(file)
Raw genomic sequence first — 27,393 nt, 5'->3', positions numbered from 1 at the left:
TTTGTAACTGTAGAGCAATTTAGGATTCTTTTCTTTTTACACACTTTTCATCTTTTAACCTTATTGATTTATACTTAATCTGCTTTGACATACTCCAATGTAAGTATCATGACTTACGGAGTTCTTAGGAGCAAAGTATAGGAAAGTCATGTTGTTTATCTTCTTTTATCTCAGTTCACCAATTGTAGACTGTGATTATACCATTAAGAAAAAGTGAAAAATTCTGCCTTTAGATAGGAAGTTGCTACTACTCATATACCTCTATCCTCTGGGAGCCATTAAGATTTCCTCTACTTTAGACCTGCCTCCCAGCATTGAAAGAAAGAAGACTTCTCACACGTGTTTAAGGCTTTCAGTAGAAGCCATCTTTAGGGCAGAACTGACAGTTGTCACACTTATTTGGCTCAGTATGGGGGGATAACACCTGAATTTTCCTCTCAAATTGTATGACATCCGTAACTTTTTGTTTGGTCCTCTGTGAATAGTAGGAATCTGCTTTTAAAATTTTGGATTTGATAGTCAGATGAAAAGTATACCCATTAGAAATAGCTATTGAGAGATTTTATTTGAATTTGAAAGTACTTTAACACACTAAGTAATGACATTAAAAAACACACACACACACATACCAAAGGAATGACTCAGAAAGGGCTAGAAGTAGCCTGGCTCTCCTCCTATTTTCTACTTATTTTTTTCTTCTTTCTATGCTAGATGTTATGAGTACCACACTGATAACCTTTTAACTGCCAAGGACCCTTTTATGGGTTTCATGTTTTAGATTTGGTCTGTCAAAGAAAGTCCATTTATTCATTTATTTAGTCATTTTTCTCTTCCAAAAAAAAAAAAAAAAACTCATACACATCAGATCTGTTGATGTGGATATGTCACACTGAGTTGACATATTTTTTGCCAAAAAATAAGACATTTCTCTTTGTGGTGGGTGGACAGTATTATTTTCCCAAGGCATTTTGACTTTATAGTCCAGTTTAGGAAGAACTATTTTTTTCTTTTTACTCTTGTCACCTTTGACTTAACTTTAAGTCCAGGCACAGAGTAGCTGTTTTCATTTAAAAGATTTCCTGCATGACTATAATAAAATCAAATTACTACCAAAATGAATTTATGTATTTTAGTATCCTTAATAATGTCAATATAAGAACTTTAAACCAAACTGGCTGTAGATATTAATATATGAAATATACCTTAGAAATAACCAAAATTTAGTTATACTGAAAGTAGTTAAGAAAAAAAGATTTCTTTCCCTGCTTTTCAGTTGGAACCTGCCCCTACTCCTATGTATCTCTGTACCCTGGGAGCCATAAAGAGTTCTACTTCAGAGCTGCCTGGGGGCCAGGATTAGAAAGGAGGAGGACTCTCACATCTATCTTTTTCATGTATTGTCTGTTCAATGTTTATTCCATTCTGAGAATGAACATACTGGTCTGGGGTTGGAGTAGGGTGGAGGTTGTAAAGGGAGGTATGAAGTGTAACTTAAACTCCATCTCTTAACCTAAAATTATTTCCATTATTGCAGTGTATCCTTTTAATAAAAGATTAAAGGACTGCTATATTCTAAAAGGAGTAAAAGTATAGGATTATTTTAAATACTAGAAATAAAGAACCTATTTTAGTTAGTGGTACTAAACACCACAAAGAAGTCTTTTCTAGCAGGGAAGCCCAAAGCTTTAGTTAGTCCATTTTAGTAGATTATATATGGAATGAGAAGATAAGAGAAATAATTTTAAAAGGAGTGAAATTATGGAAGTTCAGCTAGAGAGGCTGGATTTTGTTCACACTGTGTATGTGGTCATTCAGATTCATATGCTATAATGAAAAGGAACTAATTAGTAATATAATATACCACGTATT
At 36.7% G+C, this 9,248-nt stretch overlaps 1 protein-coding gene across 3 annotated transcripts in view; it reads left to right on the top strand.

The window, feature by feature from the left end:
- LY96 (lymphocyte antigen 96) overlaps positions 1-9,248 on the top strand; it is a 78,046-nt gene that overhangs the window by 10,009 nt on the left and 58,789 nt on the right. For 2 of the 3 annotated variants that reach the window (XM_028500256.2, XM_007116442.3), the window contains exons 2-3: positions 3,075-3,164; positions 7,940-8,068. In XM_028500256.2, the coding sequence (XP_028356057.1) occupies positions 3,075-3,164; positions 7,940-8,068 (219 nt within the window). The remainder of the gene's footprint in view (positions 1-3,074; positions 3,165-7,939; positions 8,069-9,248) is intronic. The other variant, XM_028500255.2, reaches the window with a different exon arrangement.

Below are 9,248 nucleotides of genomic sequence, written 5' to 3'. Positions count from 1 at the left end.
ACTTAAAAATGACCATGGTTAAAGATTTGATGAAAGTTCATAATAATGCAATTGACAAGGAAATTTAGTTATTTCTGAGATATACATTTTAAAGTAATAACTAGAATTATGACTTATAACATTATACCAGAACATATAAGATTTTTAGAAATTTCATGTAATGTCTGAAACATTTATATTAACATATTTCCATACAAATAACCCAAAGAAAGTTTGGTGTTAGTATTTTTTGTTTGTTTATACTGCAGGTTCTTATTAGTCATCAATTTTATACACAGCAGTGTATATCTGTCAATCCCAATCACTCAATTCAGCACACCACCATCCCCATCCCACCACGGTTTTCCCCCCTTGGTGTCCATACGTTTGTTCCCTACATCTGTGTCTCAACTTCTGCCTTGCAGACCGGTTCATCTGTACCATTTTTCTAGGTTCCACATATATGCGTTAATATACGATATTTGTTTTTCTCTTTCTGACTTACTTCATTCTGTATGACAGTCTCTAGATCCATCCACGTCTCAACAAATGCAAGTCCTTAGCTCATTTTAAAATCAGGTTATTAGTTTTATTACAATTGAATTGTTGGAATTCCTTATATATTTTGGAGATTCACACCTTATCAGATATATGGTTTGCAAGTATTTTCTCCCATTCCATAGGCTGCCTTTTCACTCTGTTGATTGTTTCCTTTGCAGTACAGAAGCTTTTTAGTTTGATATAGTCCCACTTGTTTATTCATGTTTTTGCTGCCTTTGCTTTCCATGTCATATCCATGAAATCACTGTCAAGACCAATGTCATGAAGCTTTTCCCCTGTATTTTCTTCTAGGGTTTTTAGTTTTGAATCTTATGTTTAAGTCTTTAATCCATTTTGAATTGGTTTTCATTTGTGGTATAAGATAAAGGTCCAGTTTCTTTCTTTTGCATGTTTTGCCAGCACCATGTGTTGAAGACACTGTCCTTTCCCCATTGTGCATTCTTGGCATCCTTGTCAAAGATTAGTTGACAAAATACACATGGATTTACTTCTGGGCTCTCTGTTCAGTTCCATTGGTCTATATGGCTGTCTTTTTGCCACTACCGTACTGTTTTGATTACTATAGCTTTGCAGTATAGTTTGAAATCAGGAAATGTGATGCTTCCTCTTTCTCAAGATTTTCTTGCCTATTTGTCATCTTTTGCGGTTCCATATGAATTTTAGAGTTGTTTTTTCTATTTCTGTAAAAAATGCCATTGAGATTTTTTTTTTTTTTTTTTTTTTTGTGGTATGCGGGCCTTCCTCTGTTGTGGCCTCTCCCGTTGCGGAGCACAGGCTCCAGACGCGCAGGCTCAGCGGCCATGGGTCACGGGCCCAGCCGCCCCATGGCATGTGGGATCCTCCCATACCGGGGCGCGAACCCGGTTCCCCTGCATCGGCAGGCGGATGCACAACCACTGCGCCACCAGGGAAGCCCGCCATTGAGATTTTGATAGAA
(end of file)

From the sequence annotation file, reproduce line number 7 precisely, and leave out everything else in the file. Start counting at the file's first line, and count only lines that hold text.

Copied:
ACTTAAAAATGACCATGGTTAAAGATTTGATGAAAGTTCATAATAATGCAATTGACAAGGAAATTTAGTTATTTCTGAGATATACATTTTAAAGTAATAACTAGAATTATGACTTATAACATTATACCAGAACATATAAGATTTTTAGAAATTTCATGTAATGTCTGAAACATTTATATTAACATATTTCCATACAAATAACCCAAAGAAAGTTTGGTGTTAGTATTTTTTGTTTGTTTATACTGCAGGTTCTTATTAGTCATCAATTTTATACACAGCAGTGTATATCTGTCAATCCCAATCACTCAATTCAGCACACCACCATCCCCATCCCACCACGGTTTTCCCCCCTTGGTGTCCATACGTTTGTTCCCTACATCTGTGTCTCAACTTCTGCCTTGCAGACCGGTTCATCTGTACCATTTTTCTAGGTTCCACATATATGCGTTAATATACGATATTTGTTTTTCTCTTTCTGACTTACTTCATTCTGTATGACAGTCTCTAGATCCATCCACGTCTCAACAAATGCAAGTCCTTAGCTCATTTTAAAATCAGGTTATTAGTTTTATTACAATTGAATTGTTGGAATTCCTTATATATTTTGGAGATTCACACCTTATCAGATATATGGTTTGCAAGTATTTTCTCCCATTCCATAGGCTGCCTTTTCACTCTGTTGATTGTTTCCTTTGCAGTACAGAAGCTTTTTAGTTTGATATAGTCCCACTTGTTTATTCATGTTTTTGCTGCCTTTGCTTTCCATGTCATATCCATGAAATCACTGTCAAGACCAATGTCATGAAGCTTTTCCCCTGTATTTTCTTCTAGGGTTTTTAGTTTTGAATCTTATGTTTAAGTCTTTAATCCATTTTGAATTGGTTTTCATTTGTGGTATAAGATAAAGGTCCAGTTTCTTTCTTTTGCATGTTTTGCCAGCACCATGTGTTGAAGACACTGTCCTTTCCCCATTGTGCATTCTTGGCATCCTTGTCAAAGATTAGTTGACAAAATACACATGGATTTACTTCTGGGCTCTCTGTTCAGTTCCATTGGTCTATATGGCTGTCTTTTTGCCACTACCGTACTGTTTTGATTACTATAGCTTTGCAGTATAGTTTGAAATCAGGAAATGTGATGCTTCCTCTTTCTCAAGATTTTCTTGCCTATTTGTCATCTTTTGCGGTTCCATATGAATTTTAGAGTTGTTTTTTCTATTTCTGTAAAAAATGCCATTGAGATTTTTTTTTTTTTTTTTTTTTTTGTGGTATGCGGGCCTTCCTCTGTTGTGGCCTCTCCCGTTGCGGAGCACAGGCTCCAGACGCGCAGGCTCAGCGGCCATGGGTCACGGGCCCAGCCGCCCCATGGCATGTGGGATCCTCCCATACCGGGGCGCGAACCCGGTTCCCCTGCATCGGCAGGCGGATGCACAACCACTGCGCCACCAGGGAAGCCCGCCATTGAGATTTTGATAGAA